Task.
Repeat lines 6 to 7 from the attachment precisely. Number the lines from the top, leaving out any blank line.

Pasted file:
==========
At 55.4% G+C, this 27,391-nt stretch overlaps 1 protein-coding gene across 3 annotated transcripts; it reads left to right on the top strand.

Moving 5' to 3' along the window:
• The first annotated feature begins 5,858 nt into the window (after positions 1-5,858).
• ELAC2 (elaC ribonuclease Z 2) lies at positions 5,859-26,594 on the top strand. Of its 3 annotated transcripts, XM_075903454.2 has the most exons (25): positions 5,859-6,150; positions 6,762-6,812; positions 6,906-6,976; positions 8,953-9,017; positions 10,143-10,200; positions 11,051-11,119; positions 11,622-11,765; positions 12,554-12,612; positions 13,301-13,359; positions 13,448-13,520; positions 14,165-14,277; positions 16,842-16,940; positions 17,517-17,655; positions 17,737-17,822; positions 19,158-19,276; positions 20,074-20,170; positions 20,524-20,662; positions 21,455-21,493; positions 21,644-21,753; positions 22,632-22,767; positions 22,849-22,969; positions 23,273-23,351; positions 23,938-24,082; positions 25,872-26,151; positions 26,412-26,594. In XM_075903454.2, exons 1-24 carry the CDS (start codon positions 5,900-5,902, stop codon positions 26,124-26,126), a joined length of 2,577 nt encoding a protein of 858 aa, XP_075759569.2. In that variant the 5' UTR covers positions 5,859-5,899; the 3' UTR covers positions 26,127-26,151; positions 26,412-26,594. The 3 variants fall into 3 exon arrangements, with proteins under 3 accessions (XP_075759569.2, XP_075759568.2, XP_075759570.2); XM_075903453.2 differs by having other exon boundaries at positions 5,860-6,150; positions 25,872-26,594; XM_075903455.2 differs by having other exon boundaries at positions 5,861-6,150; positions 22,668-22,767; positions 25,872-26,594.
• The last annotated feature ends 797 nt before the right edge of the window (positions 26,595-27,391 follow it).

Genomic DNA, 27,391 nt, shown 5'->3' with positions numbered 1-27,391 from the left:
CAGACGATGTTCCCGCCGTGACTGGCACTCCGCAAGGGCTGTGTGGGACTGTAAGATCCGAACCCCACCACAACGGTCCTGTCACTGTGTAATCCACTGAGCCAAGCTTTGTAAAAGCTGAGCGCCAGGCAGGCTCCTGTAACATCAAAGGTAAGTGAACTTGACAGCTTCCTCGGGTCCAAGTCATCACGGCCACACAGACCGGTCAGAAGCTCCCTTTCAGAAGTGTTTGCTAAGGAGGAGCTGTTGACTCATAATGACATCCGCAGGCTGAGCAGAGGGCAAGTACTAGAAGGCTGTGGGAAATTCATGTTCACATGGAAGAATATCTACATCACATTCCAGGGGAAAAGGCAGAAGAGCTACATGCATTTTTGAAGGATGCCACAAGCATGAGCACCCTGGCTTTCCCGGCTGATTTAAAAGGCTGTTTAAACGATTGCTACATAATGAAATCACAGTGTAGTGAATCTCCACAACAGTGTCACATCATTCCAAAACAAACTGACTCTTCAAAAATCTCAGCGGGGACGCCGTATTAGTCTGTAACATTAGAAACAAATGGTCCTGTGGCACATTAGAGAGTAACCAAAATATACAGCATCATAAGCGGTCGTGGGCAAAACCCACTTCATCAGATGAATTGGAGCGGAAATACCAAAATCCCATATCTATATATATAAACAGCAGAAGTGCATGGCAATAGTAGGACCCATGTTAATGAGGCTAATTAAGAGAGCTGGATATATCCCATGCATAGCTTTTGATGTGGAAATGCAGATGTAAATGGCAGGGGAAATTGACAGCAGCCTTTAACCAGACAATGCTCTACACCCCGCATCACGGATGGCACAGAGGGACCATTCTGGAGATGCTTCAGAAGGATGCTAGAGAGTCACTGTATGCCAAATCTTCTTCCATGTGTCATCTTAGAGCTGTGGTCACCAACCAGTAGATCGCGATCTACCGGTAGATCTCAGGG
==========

Genomic DNA, 27,391 nt, shown 5'->3' with positions numbered 1-27,391 from the left:
CAGACGATGTTCCCGCCGTGACTGGCACTCCGCAAGGGCTGTGTGGGACTGTAAGATCCGAACCCCACCACAACGGTCCTGTCACTGTGTAATCCACTGAGCCAAGCTTTGTAAAAGCTGAGCGCCAGGCAGGCTCCTGTAACATCAAAGGTAAGTGAACTTGACAGCTTCCTCGGGTCCAAGTCATCACGGCCACACAGACCGGTCAGAAGCTCCCTTTCAGAAGTGTTTGCTAAGGAGGAGCTGTTGACTCATAATGACATCCGCAGGCTGAGCAGAGGGCAAGTACTAGAAGGCTGTGGGAAATTCATGTTCACATGGAAGAATATCTACATCACATTCCAGGGGAAAAGGCAGAAGAGCTACATGCATTTTTGAAGGATGCCACAAGCATGAGCACCCTGGCTTTCCCGGCTGATTTAAAAGGCTGTTTAAACGATTGCTACATAATGAAATCACAGTGTAGTGAATCTCCACAACAGTGTCACATCATTCCAAAACAAACTGACTCTTCAAAAATCTCAGCGGGGACGCCGTATTAGTCTGTAACATTAGAAACAAATGGTCCTGTGGCACATTAGAGAGTAACCAAAATATACAGCATCATAAGCGGTCGTGGGCAAAACCCACTTCATCAGATGAATTGGAGCGGAAATACCAAAATCCCATATCTATATATATAAACAGCAGAAGTGCATGGCAATAGTAGGACCCATGTTAATGAGGCTAATTAAGAGAGCTGGATATATCCCATGCATAGCTTTTGATGTGGAAATGCAGATGTAAATGGCAGGGGAAATTGACAGCAGCCTTTAACCAGACAATGCTCTACACCCCGCATCACGGATGGCACAGAGGGACCATTCTGGAGATGCTTCAGAAGGATGCTAGAGAGTCACTGTATGCCAAATCTTCTTCCATGTGTCATCTTAGAGCTGTGGTCACCAACCAGTAGATCGCGATCTACCGGTAGATCTCAGGG